Western Cape water supply and demand – the situation | Infrastructure news

The Western Cape Province, which is in the South West corner of South Africa, falls predominantly within two water management areas (WMAs), the Breede-Gouritz and the Berg-Olifants.

By GreenCape

While South Africa is one of the most water stressed countries in the world with a medium to high baseline water stress (20% – 40% average annual withdrawal of available water supply), the majority of the Western Cape falls within the two highest water stress categories (40% – 80% and >80%).

Water supply system

The Western Cape Water Supply System (WCWSS) is a complex, interlinked system of dams, pipelines, and distribution networks that supplies water to the City of Cape Town (CCT), West Coast District Municipality (which supplies water to Swartland, Saldanha Bay, and Bergrivier local municipalities), Stellenbosch, Drakenstein, and Witzenberg local municipalities, and certain agricultural users.

Total water allocation for the system is 590 million m3 per year, which is allocated to various end users. Approximately two-thirds of the allocation is for urban use (including residential, commercial, and industrial use), and the remainder is allocated for agriculture, which is predominantly used in the summer months. Irrigation to support agriculture constitutes the main water use in these two WMAs, followed by urban water use.

<Insert Green Cape Figure 1 on page 31 of 104 of PDF> Overview of Western Cape Water Supply System allocations by type

Effective demand side management

By the end of the 2020 hydrological year (31October 2021), the WCWSS dam levels had recovered to approximately 101%. Water restrictions for the City of Cape Town (CCT) were lifted at the end of the 2020 hydrological year, and demand has remained well below 800 Mℓ/day since 2017.

The ongoing effective demand side management, and resultant lower water use, was a key enabler in the recovery of dam levels. At the end of October 2020, the CCT’s average water consumption was 30% less than its allocation of 358 million m3 per year (981 MℓD) from the WCWSS. This highlights the importance and effectiveness of water conservation and water demand management (WCWDM), and water efficiency interventions, and the key role it has in managing the use of water resources.

However, non-revenue water (NRW) for Nonrevenue for some municipalities in the WC remains high at above the global best practice level (15%).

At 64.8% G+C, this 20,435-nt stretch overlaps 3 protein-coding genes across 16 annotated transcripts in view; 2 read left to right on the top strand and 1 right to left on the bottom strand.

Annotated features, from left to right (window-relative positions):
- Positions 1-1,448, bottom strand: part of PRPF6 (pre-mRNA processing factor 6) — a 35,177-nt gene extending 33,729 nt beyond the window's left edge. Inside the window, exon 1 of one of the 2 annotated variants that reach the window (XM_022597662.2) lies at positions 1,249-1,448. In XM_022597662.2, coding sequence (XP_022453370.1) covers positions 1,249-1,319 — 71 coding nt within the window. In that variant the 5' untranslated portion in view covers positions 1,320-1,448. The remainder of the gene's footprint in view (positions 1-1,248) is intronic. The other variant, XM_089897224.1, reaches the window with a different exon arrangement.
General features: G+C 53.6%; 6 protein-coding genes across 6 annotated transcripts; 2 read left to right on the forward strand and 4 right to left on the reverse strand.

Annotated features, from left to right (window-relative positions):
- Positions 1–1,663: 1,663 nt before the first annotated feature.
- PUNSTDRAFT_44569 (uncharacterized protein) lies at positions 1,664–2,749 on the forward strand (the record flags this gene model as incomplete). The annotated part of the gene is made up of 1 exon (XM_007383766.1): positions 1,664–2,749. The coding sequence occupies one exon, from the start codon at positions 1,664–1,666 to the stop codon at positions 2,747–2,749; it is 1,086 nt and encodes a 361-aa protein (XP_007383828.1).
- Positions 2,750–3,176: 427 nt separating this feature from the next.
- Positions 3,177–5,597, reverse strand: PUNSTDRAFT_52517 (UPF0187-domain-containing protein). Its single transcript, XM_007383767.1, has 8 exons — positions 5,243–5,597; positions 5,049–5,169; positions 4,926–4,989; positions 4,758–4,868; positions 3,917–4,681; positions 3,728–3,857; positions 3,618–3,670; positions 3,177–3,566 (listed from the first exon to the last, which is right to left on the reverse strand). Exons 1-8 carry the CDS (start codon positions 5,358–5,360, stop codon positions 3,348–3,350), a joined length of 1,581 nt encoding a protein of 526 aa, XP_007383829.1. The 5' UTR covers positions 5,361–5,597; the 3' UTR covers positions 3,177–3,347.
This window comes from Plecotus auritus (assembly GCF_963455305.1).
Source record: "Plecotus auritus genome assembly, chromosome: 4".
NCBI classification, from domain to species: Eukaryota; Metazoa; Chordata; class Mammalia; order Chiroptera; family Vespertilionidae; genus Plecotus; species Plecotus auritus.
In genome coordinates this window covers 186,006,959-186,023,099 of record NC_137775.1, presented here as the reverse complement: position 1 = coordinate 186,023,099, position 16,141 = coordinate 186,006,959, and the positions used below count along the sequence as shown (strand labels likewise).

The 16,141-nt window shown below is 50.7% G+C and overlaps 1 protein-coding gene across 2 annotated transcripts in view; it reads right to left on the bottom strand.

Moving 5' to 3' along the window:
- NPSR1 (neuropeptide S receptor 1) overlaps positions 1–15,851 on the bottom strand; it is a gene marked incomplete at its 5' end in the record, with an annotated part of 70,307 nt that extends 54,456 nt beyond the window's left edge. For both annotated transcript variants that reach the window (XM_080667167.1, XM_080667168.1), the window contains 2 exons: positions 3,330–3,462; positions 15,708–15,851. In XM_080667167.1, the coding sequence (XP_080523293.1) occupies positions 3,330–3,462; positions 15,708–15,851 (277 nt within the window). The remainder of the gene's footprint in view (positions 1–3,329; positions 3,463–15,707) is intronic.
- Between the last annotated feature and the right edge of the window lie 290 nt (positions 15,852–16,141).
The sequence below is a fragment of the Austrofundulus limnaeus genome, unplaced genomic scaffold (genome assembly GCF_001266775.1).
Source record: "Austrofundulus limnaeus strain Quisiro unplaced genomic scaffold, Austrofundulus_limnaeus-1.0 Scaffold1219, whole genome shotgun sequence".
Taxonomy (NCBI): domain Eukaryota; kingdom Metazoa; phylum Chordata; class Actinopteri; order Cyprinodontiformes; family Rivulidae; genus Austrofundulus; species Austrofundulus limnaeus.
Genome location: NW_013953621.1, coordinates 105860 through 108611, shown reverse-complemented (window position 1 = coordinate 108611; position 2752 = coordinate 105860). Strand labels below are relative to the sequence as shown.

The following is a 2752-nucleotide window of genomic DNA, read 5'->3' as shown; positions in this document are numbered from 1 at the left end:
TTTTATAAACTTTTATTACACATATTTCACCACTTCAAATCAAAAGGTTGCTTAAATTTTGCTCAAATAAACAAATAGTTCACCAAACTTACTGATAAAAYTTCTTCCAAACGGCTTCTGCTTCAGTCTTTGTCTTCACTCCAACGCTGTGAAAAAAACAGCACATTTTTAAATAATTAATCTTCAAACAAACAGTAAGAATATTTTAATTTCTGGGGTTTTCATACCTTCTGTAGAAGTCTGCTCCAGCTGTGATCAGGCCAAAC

<insert GreenCape Figure 2 on page 32 of 104 of PDF> Non-revenue water levels for Western Cape municipalities for 2020 (Source: DWS Dashboard, 2020)

MunicipalityNon-Revenue %Water Tariff (R/K)Potential loss in revenue (R/kℓ)
Beaufort West48R19.89R9.55
Breede Valley22R12.80R2.82
Cape Agulhas18R9.92R1.79
Saldanha Bay3R11.59R0.35
Lower than average rainfall necessitates ongoing demand-side reduction to avoid dam levels approaching the critical levels.

The climate projections for the Western Cape indicate a warming trend as well as drying in many areas, with longer periods between increasingly intense rainfall events. Additionally, population and economic growth is placing an additional burden on water supply and sanitation systems, which in turn will have a negative impact on the province and consequently the country’s economy.

Augmentation schemes

In order to address future water constraints, various augmentation schemes have been introduced or planned. Augmentation schemes include potable water reuse (from WWTWs), groundwater development (new resources and artificial recharge), and large-scale permanent seawater desalination.

To date, the CCT augments its surface water with  7 Mℓ per day from groundwater and springs. This is likely to rise by 40 Mℓ per day from the recently commissioned Table Mountain Group (TMG) aquifer when it is fully operational. Other phased augmentation schemes will contribute a total of 240 Mℓ per day by 2026.

InterventionFirst WaterCapacity (MℓD)Total CAPEX (R million)Unit CAPEX (R million)Operating Cost (R/kℓ)
Table Mountain Group Aquifer – SteenbrasJuly 20202546818.75.5
Table Mountain Group Aquifer – NuwebergJuly 20231552334.95.5
Table Mountain Group Aquifer – GroenlandbergNovember 2023 1237631.32.2
Cape Flats Aquifer – StrandfonteinJuly 2021537875.66.5
Cape Flats Aquifer – Hannover ParkMay 2022415839.48.5
Cape Flats Aquifer – Strandfontein North and EastDecember 20221577251.56.5
Cape Flats Aquifer- PhillippiDecember 2024643472.38.5
Cape Flats Aquifer – Mitchells PlainJuly 20252067333.78.5
Atlantis Aquifer Rehabilitation and ExpansionJuly 20221631419.68.5
Berg Voëlvlei River Augmentation SchemeJuly 202340  4.62
Water Reuse – Faure New Water SchemeJuly 202570188226.95.7
DesalinationDecember 202650188033 – 409.0
Alien Vegetation Clearance  372  

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